Over the last month, almost half a million Rohingyas have fled from Rakhine State in Myanmar to Cox's Bazar in Bangladesh. That represents approximately half of the entire Rohingya population in Myanmar. There are now 600,000 to 800,000 Rohingya refugees (officially designated as Undocumented Myanmar Nationals) in Bangladesh. Establishing precise numbers is difficult, as many people settle informally without registering.
The Global Community Engagement and Resilience Fund (GCERF), for which we both work, has been supporting local initiatives in Cox's Bazar over the last twelve months focused on preventing radicalisation to violent extremism, which is now a real danger.
The local recipients of GCERF grants have provided the following – at times contradictory – updates.
On one hand, there is significant sympathy among local communities for the Rohingyas, at least in part because of a shared Muslim heritage. Correspondingly, there is vociferous anger at the Government of Myanmar, viewed as responsible for displacing the Rohingya from their homes. Confronted with plans by the Government of Bangladesh to relocate and ultimately repatriate them, many Rohingya are apparently being hosted and absorbed within local communities. Currently less than a quarter of them reside in refugee camps.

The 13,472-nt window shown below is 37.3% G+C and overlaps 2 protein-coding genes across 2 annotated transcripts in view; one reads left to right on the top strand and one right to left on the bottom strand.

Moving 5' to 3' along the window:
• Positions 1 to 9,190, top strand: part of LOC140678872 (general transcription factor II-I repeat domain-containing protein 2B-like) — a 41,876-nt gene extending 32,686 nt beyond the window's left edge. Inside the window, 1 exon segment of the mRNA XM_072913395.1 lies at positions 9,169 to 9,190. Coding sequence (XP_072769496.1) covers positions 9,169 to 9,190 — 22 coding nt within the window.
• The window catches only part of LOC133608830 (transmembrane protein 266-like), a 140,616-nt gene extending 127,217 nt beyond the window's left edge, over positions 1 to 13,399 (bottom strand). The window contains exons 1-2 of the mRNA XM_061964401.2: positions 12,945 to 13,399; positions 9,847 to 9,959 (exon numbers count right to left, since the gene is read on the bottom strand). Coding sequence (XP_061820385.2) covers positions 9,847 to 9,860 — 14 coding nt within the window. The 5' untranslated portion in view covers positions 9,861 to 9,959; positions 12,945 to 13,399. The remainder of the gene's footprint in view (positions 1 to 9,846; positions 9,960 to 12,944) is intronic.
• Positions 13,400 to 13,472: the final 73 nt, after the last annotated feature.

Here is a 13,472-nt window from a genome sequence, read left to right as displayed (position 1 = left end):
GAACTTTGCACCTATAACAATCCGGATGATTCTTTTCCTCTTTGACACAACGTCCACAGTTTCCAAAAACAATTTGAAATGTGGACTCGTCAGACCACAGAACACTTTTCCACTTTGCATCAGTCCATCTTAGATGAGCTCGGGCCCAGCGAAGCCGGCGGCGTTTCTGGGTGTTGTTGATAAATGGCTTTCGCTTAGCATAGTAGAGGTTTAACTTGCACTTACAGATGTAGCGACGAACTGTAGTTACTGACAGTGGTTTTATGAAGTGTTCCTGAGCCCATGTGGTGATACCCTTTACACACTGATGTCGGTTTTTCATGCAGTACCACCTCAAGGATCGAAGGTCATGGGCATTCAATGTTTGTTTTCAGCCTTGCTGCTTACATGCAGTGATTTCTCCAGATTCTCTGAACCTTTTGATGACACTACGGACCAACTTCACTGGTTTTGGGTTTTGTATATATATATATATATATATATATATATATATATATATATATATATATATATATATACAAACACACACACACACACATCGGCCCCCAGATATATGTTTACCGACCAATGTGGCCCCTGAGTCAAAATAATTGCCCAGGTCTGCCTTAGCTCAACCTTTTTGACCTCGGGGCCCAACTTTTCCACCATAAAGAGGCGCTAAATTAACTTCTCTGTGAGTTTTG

On the other hand, and in particular in the 'upazilas' (local administrative divisions) in Cox's Bazar where the Rohingya now comprise the majority of the population, there is growing resentment towards them. Some Bangladeshis perceive them as a potential source of violent extremism. Prices are reported to be rising, competition for day labour increasing; and more Rohingya are almost certainly on their way.
At least up to now, there is good evidence that GCERF-supported interventions have helped defuse tensions between the local population and Rohingya in Cox's Bazar. These interventions have focused on fostering social cohesion, for example by supporting increased cooperation and dialogue between youth groups, parents, civil society, community and faith-based organisations, media, and government bodies. They have helped develop community agency, in particular by raising awareness, capacity, and motivational support among young people including the population from Myanmar to empower them to engage in programs designed to prevent violent extremism and to become change agents in their communities. Equal access to opportunities has been promoted by providing employment and professional training for both refugees from Myanmar and Bangladeshi unemployed youth. Our interventions have also encouraged an individual sense of purpose by enhancing critical thinking through debate competitions among young people.
GCERF partners also work with women from different religious backgrounds. Mothers are essential to preventing violent extremism among their children. Guided by facilitators, refugees from Myanmar, Buddhist, Hindu and Muslim women regularly sit together in women's courtyard meetings and exchange ideas about how to prevent violent extremism and what signs they should look out for. 'We have a key role to play. Violent extremism is not linked to any of the religions, because there is no religion that teaches people for violence. As mothers, we need to be united against violence and radicalisation', said a Rohingya mother on Kutubdia Island in Cox's Bazar.